When students ask too many questions about commas, teachers often revert to a classic piece of advice during comma instruction: put a comma where you pause.
Before I continue, please know that I am not trying to knock teachers. They are blamed for too many things outside of their control. I know because I was one. It’s not fair to blame teachers–most of them are doing the best they can with the limited resources they have.
One of those resources is time. There’s only so many hours in the school day. And when it comes to teaching grammar, a kid’s attention span is already short, So teachers often tell students to put a comma where they pause. It’s such a common piece of advice that many adults believe it is true.
A Rule That Can’t Exist
First, there is no rule that says put a comma where you pause. Such a rule cannot exist–people don’t pause at the same places. I could speak a sentence like this
- So, teachers often revert to a classic piece of advice, when it comes to comma instruction–put a comma, where you pause.
- Or like this:
- So teachers often revert, to a classic piece of advice when it comes to comma instruction–put a comma where you pause.
Or like this:
- So teachers, often revert to a classic, piece of advice, when it comes to comma instruction–put a comma where, you pause.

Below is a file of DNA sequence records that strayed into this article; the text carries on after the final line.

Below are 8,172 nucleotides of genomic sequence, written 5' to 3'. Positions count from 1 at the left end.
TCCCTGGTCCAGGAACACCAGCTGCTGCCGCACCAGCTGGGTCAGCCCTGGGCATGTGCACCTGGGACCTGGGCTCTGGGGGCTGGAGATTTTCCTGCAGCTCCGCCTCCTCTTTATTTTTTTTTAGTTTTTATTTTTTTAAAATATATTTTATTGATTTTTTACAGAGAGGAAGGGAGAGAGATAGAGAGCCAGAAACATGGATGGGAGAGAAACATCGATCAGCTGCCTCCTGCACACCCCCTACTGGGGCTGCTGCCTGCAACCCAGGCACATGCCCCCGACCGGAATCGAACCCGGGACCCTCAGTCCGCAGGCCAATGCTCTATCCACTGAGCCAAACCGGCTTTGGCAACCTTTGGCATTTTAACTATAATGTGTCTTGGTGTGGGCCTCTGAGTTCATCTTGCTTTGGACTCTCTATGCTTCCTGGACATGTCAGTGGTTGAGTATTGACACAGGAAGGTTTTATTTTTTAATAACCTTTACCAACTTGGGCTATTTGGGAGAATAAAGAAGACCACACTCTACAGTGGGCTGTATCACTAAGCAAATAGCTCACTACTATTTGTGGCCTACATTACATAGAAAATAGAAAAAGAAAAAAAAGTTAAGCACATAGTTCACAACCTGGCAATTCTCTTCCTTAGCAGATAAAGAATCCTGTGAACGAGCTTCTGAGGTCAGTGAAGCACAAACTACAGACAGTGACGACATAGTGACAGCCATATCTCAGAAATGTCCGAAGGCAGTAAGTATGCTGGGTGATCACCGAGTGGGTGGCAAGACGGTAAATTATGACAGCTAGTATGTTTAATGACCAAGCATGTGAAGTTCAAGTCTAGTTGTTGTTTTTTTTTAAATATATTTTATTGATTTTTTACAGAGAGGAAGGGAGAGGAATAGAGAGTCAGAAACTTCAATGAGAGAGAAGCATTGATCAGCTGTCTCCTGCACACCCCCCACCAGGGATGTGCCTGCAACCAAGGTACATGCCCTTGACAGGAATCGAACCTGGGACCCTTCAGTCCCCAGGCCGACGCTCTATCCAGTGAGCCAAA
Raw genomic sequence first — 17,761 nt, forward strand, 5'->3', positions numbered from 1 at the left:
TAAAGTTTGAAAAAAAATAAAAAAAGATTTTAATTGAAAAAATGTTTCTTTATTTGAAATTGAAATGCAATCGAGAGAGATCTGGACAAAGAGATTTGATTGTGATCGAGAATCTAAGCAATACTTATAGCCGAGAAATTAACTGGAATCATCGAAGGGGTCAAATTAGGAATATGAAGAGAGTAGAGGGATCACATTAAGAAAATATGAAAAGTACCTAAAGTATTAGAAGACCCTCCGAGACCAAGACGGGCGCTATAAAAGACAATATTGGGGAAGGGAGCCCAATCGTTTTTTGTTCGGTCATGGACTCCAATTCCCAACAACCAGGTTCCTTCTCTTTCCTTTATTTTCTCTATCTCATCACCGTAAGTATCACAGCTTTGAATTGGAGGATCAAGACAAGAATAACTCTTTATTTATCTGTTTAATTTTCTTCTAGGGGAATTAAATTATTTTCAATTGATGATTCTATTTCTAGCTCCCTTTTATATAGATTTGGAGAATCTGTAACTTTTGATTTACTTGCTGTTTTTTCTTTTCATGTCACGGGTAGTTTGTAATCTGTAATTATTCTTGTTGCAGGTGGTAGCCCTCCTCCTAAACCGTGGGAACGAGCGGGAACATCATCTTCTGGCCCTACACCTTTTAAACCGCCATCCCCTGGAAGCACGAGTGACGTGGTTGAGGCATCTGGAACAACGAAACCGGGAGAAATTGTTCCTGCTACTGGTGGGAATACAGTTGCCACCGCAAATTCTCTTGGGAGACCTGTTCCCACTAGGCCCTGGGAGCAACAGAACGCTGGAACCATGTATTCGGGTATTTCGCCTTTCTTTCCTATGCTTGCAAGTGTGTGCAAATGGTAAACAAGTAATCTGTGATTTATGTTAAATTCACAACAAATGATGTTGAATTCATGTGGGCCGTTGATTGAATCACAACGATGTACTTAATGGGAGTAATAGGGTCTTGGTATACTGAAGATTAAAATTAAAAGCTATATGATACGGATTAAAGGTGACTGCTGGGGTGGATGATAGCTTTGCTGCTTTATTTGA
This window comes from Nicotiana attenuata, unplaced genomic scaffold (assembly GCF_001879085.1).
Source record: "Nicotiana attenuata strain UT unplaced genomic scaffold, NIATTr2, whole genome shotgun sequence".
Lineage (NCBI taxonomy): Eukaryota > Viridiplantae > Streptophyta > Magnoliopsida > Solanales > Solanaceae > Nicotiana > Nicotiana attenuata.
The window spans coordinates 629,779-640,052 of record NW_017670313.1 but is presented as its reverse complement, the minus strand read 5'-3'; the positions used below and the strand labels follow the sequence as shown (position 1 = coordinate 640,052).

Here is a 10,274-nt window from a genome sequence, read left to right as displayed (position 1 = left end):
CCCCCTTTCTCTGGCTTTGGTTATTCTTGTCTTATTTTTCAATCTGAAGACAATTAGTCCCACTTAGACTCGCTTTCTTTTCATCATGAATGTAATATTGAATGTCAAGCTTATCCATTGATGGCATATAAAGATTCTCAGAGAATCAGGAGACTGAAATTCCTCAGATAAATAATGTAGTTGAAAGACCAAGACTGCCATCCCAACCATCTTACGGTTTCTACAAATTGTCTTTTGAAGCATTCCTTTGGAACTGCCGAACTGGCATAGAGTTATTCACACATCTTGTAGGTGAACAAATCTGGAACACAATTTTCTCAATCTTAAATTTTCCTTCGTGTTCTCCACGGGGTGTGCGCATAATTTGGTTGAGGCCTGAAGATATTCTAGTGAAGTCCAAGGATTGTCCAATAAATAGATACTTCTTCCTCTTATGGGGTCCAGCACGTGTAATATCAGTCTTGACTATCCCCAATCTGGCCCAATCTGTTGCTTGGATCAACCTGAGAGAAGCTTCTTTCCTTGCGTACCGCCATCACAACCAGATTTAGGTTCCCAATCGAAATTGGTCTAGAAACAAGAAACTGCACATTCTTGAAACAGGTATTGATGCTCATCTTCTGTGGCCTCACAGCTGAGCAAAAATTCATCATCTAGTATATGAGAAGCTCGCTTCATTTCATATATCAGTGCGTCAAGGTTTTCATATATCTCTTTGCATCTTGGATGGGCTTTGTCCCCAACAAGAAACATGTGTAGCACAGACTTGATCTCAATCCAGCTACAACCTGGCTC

And who are you to tell me how to speak? How is it possible to have a rule that can be interpreted in so many ways that it cannot be a rule.
So What is a Writer to Do?
Simple—learn the few comma rules and follow them.
When editing, I have to constantly correct the same mistake—improper use of commas and conjunctions. A recent post dealt with the word and. In it I explain that and is a conjunction, and we need to use a comma (like I just did) when the sentence on each side could stand alone. However, when I cannot separate the two clauses into separate sentences, then no comma is needed.
I also keep having to fix comma usage with but. Sometimes writers use it correctly but sometimes not. The same rule that applies with and applies with but. Use a comma when the conjunction is between two stand-alone sentences.
Sometimes writers use the comma correctly, but sometimes incorrectly (like I just did. There should be no comma, unless “Sometimes incorrectly” is a sentence). Why does this happen?
Why Do Writers Put Commas Where They Don’t Belong?
It happens because of the advice to put a comma wherever you pause. In the above sentence most people would want to pause. And pause they may. However, unless the phrase on either side of the conjunction could be a stand-alone sentence, don’t use a comma.
This is because the reader will pause naturally. But is also a signal word. It tells the reader that whatever direction the idea was headed, we just made a u-turn.
As in this sentence: I could continue writing about other conjunctions and how some of them, such as for, can also serve as prepositions, but I won’t.
If you have any additional thoughts about conjunctions, let me know. And if you are interested in the history of the ampersand, check out this post.